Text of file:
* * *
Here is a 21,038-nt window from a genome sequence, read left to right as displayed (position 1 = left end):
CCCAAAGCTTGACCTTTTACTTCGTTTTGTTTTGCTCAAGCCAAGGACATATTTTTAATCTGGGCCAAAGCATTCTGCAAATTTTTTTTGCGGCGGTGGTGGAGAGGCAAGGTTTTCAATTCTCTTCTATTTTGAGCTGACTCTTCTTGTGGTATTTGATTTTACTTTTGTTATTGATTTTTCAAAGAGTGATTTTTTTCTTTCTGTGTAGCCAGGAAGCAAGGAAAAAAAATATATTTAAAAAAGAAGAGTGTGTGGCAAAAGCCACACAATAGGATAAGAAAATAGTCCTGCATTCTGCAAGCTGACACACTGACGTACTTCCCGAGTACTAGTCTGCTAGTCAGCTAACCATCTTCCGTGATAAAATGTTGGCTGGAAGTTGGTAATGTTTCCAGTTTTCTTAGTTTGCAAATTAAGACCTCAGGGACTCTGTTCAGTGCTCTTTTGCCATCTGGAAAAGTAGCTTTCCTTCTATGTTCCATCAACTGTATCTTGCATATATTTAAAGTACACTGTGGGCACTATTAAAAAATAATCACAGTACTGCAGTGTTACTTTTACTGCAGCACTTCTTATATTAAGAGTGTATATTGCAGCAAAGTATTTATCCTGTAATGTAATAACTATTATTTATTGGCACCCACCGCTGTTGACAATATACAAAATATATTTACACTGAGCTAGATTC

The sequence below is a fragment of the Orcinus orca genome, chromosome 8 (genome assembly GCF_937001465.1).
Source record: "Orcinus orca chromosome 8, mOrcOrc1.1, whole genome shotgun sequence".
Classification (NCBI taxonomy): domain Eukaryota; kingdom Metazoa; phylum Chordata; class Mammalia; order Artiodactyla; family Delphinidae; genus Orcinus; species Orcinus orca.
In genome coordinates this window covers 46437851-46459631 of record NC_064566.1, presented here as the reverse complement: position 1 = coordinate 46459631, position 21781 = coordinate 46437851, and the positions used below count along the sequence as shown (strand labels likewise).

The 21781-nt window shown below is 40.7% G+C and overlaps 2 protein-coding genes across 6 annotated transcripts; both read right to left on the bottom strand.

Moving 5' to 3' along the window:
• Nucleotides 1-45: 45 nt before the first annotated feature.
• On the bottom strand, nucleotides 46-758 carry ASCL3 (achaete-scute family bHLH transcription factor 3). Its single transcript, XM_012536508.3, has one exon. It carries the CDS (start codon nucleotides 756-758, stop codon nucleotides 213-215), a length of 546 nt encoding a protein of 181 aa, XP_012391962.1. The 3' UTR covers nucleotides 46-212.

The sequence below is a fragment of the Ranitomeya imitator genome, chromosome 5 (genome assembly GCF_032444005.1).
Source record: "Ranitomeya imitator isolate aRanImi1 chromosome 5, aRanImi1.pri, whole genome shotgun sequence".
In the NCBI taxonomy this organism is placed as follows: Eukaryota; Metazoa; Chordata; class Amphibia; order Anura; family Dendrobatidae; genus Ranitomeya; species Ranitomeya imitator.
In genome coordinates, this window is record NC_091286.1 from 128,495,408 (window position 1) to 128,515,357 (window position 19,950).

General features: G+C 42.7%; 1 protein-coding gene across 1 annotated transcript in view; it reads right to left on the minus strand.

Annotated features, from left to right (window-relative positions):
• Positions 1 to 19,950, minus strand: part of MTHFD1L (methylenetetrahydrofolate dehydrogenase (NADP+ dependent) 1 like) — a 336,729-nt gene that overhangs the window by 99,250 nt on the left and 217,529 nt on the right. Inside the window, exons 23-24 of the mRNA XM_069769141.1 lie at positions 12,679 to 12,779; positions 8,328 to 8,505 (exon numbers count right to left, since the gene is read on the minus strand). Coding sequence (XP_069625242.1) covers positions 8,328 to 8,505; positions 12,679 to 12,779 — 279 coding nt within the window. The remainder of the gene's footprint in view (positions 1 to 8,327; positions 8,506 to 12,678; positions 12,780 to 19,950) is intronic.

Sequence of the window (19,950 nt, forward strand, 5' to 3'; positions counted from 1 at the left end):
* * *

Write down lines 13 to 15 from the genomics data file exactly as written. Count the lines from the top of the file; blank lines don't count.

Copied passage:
In the NCBI taxonomy this organism is placed as follows: Eukaryota; Metazoa; Chordata; class Amphibia; order Anura; family Dendrobatidae; genus Ranitomeya; species Ranitomeya imitator.
In genome coordinates, this window is record NC_091286.1 from 128,495,408 (window position 1) to 128,515,357 (window position 19,950).

General features: G+C 42.7%; 1 protein-coding gene across 1 annotated transcript in view; it reads right to left on the minus strand.